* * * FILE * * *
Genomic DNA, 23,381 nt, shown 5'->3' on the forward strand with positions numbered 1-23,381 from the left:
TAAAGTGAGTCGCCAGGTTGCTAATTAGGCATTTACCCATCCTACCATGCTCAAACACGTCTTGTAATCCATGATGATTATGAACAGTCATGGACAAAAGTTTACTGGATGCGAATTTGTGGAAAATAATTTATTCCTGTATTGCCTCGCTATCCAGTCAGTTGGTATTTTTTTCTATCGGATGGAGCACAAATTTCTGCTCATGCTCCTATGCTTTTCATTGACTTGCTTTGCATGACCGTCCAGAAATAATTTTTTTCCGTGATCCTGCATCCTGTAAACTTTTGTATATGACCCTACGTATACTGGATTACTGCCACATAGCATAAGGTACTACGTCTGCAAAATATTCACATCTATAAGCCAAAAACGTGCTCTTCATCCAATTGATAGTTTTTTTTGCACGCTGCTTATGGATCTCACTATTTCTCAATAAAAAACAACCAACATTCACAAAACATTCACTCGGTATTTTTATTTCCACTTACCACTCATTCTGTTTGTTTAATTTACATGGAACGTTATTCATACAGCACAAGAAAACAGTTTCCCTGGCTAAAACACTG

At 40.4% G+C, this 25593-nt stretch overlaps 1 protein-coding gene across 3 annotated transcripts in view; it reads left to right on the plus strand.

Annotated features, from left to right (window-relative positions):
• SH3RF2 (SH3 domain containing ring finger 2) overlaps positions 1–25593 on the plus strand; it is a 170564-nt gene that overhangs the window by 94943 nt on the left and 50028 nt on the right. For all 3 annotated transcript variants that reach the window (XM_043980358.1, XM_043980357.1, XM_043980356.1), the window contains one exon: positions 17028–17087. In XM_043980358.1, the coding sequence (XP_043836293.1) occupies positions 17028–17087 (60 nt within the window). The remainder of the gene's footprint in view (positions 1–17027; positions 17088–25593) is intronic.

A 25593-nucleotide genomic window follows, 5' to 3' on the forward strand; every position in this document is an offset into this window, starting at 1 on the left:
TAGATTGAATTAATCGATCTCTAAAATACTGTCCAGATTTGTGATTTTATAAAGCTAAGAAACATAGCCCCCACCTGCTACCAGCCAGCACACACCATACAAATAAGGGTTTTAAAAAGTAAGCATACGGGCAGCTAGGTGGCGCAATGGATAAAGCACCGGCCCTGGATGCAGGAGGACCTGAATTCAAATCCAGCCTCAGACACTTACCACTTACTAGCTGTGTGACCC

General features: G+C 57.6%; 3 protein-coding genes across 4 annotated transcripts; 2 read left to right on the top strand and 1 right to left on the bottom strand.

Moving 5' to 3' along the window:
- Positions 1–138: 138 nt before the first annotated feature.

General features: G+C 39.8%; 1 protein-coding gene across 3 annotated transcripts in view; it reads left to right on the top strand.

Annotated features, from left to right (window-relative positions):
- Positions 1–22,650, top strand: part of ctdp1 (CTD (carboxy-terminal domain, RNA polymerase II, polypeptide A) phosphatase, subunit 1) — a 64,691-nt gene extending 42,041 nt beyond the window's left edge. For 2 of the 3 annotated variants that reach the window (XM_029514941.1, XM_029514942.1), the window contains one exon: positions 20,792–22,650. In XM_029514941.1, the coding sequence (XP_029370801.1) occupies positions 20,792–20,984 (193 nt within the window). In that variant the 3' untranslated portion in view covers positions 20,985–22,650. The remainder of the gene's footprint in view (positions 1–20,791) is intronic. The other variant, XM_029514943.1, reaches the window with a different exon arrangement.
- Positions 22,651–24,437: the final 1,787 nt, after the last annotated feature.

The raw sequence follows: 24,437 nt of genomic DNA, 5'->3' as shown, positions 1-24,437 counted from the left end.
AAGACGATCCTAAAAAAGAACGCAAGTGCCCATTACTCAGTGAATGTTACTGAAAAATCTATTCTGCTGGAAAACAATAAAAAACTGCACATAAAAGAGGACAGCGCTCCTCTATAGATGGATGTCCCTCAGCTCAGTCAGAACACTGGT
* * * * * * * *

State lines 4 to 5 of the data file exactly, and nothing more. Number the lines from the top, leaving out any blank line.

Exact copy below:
Annotated features, from left to right (window-relative positions):
• SH3RF2 (SH3 domain containing ring finger 2) overlaps positions 1–25593 on the plus strand; it is a 170564-nt gene that overhangs the window by 94943 nt on the left and 50028 nt on the right. For all 3 annotated transcript variants that reach the window (XM_043980358.1, XM_043980357.1, XM_043980356.1), the window contains one exon: positions 17028–17087. In XM_043980358.1, the coding sequence (XP_043836293.1) occupies positions 17028–17087 (60 nt within the window). The remainder of the gene's footprint in view (positions 1–17027; positions 17088–25593) is intronic.